Work-life balance refers to free time, self-care, time with family or for hobbies and interests. Anyone can and should take measures of their own to create work-life balance, but it’s going to be hard to achieve without a supportive or accommodating work environment.
Further, Bersin claims that at the moment, 40% of Americans believe they have to sacrifice work-life balance in order to have a successful career. They haven’t been proven wrong yet.
According to BCG’s report on gender diversity in SEA, much work has to be done. The higher up the leadership chain, the fewer women you find. Only 12 percent of CEO and board-level positions in SEA are held by women and this pattern repeats in other parts of the world, according to the study.
Efforts taken to understand how women’s communication strategies can help or hinder their fortunes at work have mostly led to the same finding: Many women fail to speak out when they are overlooked for promotion and lack confidence to voice out whether they are actually happy in the workplace. By not speaking out, they fail to get higher positions, better pay or the opportunity to make a difference to their engagement at work.
Topics: Workplace Culture
For HR Managers, the art of attracting Millennials - the generation born in the early 1980s to the mid 1990s - is certainly nothing new. By offering flexible working hours and incorporating technology into the workplace, firms have been able to satisfy these ‘gig’ employees for years now. However, what many firms have yet to prepare for is Generation Z - the generation born between the mid-1990s to the early 2000s.
Industries are being disrupted and talents are becoming more mobile. They are expecting better experience and personalised recommendations to improve their journey with the company. 45% of employees reported that they would be likely or very likely to look for another job outside their current organisation within the next year (SHRM).
We all know that teams who are happier and more engaged are 21% more productive and 59% less likely to look for a job with a different organisation. People are organisation’s number one asset, so keeping them happy should be organisation’s number one priority.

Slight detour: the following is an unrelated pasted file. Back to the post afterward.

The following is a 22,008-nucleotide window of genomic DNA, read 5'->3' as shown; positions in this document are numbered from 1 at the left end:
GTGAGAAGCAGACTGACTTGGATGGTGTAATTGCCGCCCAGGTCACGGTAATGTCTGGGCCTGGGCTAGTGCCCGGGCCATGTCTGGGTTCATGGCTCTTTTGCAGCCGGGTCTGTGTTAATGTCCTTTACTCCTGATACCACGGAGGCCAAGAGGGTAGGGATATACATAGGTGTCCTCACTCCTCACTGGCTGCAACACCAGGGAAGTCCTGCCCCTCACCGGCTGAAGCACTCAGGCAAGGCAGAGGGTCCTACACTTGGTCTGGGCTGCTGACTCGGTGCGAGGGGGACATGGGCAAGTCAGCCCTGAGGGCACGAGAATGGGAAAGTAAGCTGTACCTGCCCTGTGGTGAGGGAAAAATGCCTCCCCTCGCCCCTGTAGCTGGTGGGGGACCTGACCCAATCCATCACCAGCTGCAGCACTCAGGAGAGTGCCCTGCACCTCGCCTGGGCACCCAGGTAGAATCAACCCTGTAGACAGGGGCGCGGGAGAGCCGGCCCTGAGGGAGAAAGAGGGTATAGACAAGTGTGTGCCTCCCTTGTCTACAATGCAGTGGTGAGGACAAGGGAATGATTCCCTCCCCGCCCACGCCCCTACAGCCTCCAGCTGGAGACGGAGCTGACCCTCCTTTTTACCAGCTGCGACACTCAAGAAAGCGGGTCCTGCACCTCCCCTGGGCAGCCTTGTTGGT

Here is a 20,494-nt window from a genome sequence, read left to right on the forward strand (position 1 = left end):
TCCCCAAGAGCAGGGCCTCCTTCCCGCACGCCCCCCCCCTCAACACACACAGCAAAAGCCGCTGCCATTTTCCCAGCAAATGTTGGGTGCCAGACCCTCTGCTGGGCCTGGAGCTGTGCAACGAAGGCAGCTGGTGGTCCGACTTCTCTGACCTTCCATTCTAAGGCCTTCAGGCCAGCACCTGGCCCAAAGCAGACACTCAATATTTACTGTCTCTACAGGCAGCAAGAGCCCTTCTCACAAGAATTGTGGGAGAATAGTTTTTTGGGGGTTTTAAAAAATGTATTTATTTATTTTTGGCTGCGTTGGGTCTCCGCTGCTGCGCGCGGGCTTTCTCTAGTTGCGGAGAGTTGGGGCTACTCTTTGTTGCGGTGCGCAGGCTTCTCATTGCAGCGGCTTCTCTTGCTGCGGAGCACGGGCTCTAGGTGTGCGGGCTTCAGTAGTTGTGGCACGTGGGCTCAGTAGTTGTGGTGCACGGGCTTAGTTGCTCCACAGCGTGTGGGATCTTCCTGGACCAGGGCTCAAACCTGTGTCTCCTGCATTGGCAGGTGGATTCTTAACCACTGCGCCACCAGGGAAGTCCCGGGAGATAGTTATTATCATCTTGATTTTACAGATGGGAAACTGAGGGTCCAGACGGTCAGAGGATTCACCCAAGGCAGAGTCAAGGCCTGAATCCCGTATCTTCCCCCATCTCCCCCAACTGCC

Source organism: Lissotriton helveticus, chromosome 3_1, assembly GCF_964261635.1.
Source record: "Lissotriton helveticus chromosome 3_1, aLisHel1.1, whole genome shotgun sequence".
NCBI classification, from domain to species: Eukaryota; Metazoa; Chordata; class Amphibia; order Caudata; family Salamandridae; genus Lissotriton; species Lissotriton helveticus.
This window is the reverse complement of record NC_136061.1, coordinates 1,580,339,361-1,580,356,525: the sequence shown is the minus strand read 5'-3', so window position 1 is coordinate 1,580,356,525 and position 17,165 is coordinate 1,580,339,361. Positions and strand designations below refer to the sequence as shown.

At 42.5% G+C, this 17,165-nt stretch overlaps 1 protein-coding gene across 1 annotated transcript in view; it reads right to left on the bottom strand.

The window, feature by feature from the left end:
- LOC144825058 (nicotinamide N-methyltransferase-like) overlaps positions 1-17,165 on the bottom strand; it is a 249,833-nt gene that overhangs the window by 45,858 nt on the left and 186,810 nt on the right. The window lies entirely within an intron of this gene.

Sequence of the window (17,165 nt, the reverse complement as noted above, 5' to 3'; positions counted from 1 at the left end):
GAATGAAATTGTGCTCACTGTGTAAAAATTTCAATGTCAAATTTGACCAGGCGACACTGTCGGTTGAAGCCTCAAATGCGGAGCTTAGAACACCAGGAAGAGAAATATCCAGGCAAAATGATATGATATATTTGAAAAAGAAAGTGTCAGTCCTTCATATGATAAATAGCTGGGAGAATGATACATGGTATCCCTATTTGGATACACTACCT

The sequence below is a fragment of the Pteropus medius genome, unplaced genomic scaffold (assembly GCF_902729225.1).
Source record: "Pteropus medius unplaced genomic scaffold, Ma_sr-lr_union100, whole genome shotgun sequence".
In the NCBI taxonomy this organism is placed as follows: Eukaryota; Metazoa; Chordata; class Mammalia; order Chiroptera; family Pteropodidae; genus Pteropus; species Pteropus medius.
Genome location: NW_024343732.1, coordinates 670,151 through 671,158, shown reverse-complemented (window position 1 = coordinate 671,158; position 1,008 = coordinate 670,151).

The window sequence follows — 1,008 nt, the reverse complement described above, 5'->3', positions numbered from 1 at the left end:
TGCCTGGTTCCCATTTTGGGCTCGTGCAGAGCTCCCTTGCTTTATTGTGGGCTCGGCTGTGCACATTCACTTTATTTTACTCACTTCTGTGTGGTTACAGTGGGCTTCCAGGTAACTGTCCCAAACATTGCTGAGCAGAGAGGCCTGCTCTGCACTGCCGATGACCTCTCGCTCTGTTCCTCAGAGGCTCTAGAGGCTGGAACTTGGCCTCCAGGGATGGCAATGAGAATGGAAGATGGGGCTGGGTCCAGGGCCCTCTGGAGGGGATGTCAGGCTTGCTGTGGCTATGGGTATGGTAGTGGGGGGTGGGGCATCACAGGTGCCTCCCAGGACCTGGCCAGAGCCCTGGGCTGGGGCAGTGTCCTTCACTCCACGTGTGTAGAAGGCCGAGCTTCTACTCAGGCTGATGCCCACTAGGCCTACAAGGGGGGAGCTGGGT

Here are my 3 tips to leaders to ensure a happier workplace.
We often hear the term ‘corporate culture’ in our office or corporate life. Companies around the globe, especially in South East Asia are focusing on building strong workplace and corporate culture. 88% of employees believe organizational culture is an important aspect of their work life. Gone are the days when the conventional workplace ethics and consulting methods work. Now is the time to adopt a more dynamic workplace culture.
A well-defined employee retention methods will have a positive and significant impact on the turnover rate of your organization.
According to the Leigh Branham, the Strategic Planning Consultant, more than 70 percent of the managers tend to think that it is the pay that causes an employee to leave. On the contrary, about 88 percent of the employees tend to leave respective jobs not only because of pay but also other factors that may include:
- Employees often feel the workplace or job doesn’t match their expectation before joining the firm.
- A mismatch between the job and the skills held by the employee.
- Minimal coaching with no feedback for the same.
- Minimal advancement or growth opportunities.
- Employees feel devalued or unrecognized.
- Minimal work-life balance that causes stress.
- Loss of confidence or trust in the senior leaders.
Today’s workforce looks less and less like it used to. 95% of TAFEP’s 2014 survey said that they work in multi-generational teams, that has members aged anywhere between 18 to 70.
Let’s face it – humans were not built or meant to be robots. We were not made to be repeating the same things over and over again. Rather, we were meant to innovate and improve processes as time goes by.